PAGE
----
HL Deb 27 July 1960 vol 225 cc878-80

Clause 14, page 18, line 10, after ("(2)") insert ("or subsection (3)")

Clause 14, page 18, line 10, at end insert.— ("(2) For the purposes of paragraph (b) of subsection (1) of this section a person who is a director or the manager or secretary of a building society shall be disqualified for reporting on any freehold or leasehold estate comprised in security to be taken by the building society in respect of any advance: Provided that during the period of ten years beginning with the commencement of this Act this subsection shall not apply to a person who has been a director or the manager or secretary of the building society at all times since the commencement of this Act, but after the holding of the first annual general meeting after the end of the year nineteen hundred and sixty, only so long as at that annual general meeting and every following annual general meeting he has been authorised by a special resolution to make reports for the said purposes until the next annual general meeting, and for the purposes of this proviso retirement from office followed by immediate reappointment shall not be regarded as a break in the tenure of office.")

Clause 14, page 18, leave out lines 13 to 17.

Clause 14, page 18, line 29, after ("estate") insert ("and any person receiving a commission or gift for introducing the parties to the transaction involving that disposition")

Clause 14, page 18, line 42, leave out ("if") and insert ("(b)")

Clause 14, page 18, line 43, leave out from beginning to ("a")

Clause 14, page 18, line 45, after ("(2)") insert ("or subsection (3)")

Clause 14, page 18, line 45, after ("section") insert ("knowing or having reason to believe that it will be used, or is likely to be used, for the purposes of paragraph (b) of subsection (1) of this section")

Clause 14, page 18, line 45, leave out from ("be") to ("and") in line 46 and insert ("liable on summary conviction to a fine not exceeding two hundred pounds or to imprisonment for a term not exceeding six months")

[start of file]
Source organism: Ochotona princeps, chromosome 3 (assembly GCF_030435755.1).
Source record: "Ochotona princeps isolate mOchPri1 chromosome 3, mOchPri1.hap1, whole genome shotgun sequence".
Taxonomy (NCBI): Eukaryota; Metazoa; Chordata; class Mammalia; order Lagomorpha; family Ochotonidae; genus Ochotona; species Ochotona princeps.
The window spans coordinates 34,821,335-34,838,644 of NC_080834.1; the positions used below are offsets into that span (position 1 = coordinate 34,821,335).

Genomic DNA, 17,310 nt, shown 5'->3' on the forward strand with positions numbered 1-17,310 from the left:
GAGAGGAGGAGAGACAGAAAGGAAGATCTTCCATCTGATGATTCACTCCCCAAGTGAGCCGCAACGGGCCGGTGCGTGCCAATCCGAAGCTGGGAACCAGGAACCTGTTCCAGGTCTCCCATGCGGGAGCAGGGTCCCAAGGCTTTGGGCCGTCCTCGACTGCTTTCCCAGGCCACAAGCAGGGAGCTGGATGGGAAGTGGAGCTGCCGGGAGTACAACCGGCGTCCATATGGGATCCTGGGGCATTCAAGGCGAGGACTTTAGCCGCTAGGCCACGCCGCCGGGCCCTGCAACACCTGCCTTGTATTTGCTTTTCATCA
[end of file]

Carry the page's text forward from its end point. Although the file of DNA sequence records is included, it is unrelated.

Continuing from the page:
My Lords, may I take Amendments 14 to 22, inclusive, together? These Amendments waive the disqualification for reporting on the value of a property in respect of directors who hold office at the commencement of the Act, subject to the approval of the society in question and to a maximum period of ten years. The offence of preparing a report when disqualified is limited to the case where it is done knowingly, so as to avoid inadvertent offences. In this way, we seek to minimise the risk of causing hardship to individuals or inconvenience to building societies. It will be remembered that quite a number of noble Lords expressed a large difference of opinion when we discussed this matter in this House; indeed, perhaps this was the question which, on the whole, was the thorniest we discussed. This is really done to mitigate the hardships which some noble Lords (I believe my noble friend Lord Saltoun among them) anticipated would be the result of passing the legislation in its original form. I beg to move that this House doth agree with the Commons in the said Amendments.

Moved, That this House both agree with the Commons in the said Amendments.—(Viscount Hailshatn.)


My Lords, I welcome these Amendments, but it is a pity that we were given such discouraging replies when we put the case in this House. We were then given to understand that this was wholly unacceptable to the Government. I do not know whether it was by the noble Viscount himself (it probably was), but we were given what were apparently most convincing reasons for not accepting the Amendments which are now being put forward in a form which I think is undoubtedly a compromise, though a very satisfactory compromise. I think it meets the case of those who put forward the Amendment, and those who objected. But, if I may respectfully say so, I think it is a pity that we were not given a little more encouragement when the Amendment was originally put forward, and that the Government did not promise to give it further consideration.


My Lords, I think it better, when one is limited as to what one can say, not to exceed those limits. Otherwise, one sometimes gets the reputation of breaking one's promises. I can only say, so far as the general point made by the noble Lord is concerned, that it illustrates the point he made earlier: that these debates do a great deal of good.

On Question, Motion agreed to.